Ever appreciate the sight of a blind person being aided by a "seeing eye dog?" I have not seen this often, but just this last week I saw a man in our local court house, who seemed to be working as an aid or an intern. He appeared to be completely blind and clearly benefited from the eyes of his four legged friend.
Now for the punch-line, ever feel blind?
If so, have you ever benefitted from the vision of a friend who could see things more clearly than you?
I had just such an experience this week. A friend was sharing with me about the wisdom of Jesus' words regarding eyes with logs or specks jammed into them. As he spoke I felt quite like the man I had seen earlier in the week being led around by his seeing eye dog. The stunning thing to me is that despite being very familiar with the scripture my friend was referring to, and having read this text more times than I know, I found myself seeing this text for what seemed to be the very first time - and that through the eyes of my seeing eye friend.
I'll do my best to share/paraphrase what has so profoundly been shared with me:
"Why do you see the speck that is in your brother's eye, but do not notice the log that is in your own eye?"
- Jesus, Matthew 7:3
If I view the objects lodged in my own eye (my sin issues) rather carefully and closely then they will appear quite a bit larger and nastier than I thought at first. For it is in our nature to give much grace to ourselves and to surround such blind spots with cushy excuses and vigilant nuancing.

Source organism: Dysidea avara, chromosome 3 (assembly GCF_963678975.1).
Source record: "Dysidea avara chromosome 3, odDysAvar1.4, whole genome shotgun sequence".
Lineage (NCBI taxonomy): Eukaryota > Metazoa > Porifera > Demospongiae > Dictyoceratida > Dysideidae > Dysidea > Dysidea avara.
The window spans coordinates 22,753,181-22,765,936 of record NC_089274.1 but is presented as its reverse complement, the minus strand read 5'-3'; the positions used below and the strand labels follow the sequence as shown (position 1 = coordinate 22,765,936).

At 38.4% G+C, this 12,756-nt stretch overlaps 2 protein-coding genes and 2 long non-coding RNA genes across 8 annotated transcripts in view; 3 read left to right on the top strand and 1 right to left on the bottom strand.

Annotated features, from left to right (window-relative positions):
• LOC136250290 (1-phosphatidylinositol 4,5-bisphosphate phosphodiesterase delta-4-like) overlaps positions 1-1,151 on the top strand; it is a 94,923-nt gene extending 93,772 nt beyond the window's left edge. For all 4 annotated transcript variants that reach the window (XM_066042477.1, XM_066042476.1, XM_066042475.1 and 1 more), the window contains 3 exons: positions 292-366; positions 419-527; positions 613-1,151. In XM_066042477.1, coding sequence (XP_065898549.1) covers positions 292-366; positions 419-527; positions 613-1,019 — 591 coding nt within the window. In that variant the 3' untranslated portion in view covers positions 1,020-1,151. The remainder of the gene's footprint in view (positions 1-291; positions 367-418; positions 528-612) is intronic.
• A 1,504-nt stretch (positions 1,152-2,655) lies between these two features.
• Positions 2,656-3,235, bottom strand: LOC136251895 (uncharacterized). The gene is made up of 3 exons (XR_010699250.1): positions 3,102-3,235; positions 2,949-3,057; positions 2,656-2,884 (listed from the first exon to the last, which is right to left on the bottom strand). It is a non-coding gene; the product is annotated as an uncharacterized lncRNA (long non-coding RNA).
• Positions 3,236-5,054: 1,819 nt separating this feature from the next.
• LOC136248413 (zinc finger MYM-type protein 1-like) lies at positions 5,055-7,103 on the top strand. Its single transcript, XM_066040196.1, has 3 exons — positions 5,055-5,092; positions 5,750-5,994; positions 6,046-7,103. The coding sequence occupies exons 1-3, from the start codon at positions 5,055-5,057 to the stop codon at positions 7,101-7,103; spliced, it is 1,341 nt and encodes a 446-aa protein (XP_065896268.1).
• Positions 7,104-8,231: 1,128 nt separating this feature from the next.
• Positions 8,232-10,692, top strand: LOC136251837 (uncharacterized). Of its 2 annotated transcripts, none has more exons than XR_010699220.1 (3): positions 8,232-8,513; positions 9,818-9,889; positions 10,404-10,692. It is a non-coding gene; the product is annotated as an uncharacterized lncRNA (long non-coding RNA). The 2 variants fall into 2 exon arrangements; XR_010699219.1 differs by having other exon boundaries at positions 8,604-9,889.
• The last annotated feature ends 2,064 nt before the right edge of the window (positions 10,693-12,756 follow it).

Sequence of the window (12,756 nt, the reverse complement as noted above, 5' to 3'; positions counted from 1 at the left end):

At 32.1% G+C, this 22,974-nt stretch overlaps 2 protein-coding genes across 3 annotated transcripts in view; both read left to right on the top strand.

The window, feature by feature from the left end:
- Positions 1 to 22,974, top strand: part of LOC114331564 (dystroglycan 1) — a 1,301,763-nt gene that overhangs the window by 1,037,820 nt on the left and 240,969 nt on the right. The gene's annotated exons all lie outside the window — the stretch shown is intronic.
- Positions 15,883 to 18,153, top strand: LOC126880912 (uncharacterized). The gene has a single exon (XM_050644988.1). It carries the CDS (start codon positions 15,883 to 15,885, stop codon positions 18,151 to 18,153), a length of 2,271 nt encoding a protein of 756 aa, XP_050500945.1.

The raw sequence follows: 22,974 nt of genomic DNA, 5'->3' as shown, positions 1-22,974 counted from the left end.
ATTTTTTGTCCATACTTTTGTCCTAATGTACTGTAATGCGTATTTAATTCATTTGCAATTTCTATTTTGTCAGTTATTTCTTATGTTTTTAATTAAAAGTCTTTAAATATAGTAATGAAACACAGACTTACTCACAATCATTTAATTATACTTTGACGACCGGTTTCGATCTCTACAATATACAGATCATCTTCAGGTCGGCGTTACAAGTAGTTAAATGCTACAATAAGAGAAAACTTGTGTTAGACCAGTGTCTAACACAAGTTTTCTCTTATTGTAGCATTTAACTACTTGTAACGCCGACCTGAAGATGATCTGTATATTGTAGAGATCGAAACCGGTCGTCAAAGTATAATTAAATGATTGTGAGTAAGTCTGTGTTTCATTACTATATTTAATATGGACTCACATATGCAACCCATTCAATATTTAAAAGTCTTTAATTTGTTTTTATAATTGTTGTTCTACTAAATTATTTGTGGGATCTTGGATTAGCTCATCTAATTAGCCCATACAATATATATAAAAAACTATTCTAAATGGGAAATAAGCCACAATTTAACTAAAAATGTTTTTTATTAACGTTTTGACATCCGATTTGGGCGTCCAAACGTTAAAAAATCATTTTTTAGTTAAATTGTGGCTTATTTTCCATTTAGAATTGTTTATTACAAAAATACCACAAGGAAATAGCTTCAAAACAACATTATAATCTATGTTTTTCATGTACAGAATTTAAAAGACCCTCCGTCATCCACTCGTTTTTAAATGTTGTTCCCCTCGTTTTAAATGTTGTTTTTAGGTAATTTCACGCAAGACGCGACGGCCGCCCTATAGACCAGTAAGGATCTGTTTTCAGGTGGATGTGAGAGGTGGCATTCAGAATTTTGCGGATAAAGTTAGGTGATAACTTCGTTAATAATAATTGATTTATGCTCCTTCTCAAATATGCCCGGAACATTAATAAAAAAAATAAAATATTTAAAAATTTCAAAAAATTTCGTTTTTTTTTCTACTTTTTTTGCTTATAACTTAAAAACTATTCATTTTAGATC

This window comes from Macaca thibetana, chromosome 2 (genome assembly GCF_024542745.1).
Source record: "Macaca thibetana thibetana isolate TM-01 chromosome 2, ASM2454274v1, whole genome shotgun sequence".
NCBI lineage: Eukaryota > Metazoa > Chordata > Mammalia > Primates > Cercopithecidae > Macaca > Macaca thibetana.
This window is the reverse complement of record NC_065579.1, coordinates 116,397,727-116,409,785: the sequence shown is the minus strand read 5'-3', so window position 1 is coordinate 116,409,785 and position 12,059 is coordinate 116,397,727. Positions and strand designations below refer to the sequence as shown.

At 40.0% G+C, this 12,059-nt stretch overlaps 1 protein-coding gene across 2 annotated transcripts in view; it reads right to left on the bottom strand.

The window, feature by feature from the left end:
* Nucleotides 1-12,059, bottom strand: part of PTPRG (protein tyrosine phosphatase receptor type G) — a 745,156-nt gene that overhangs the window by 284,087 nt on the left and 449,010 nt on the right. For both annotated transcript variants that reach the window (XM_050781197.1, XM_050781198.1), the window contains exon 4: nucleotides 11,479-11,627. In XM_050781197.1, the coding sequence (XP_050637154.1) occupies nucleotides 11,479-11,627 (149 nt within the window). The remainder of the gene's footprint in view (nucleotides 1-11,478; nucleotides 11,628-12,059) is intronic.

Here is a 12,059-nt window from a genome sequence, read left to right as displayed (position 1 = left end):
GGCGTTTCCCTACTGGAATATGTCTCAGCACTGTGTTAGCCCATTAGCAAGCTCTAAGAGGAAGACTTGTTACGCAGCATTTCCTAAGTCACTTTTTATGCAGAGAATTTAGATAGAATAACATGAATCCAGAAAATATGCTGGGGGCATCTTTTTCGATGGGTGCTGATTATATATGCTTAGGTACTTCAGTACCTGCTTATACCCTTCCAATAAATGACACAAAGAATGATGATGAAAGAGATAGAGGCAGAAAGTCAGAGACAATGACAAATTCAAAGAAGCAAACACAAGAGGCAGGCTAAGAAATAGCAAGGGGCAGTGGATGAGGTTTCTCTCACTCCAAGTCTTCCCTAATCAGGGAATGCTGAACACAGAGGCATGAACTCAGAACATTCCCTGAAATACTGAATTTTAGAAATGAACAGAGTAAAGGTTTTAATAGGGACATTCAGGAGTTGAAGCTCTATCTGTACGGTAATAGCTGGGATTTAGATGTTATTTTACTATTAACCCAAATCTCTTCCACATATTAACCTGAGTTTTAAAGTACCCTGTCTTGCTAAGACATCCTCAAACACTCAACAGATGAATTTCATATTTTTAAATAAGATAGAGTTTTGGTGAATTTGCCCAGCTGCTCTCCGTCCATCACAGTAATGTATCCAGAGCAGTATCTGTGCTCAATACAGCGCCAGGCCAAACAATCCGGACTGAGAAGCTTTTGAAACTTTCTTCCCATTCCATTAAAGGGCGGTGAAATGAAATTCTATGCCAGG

Carefully considering this teaching regarding logs and specks and then applying it to my own life would actually result in a demonstration of obedience to some of Jesus' other massively important words, "You shall love your neighbor as yourself." For if I love others as myself, then I would give them the same grace that I always give myself and minimize their blind-spots (sin issues). At the very same time I would make every effort to get to the E.R. and get the telephone poles removed from my eyes.
Many problems arise because our blind-spots appear rather small and insignificant to ourselves, but these are no doubt blatantly obvious to those around us. Yet if we would step into the shoes of the patient with eye issues, we may actually be able to see more clearly the seriousness of our own eye sight problems and look with grace upon those who share in our same ailment.
So this is a confession of sorts; I have some serious eye sight issues, and I am thankful for the additional vision of several seeing eye friends.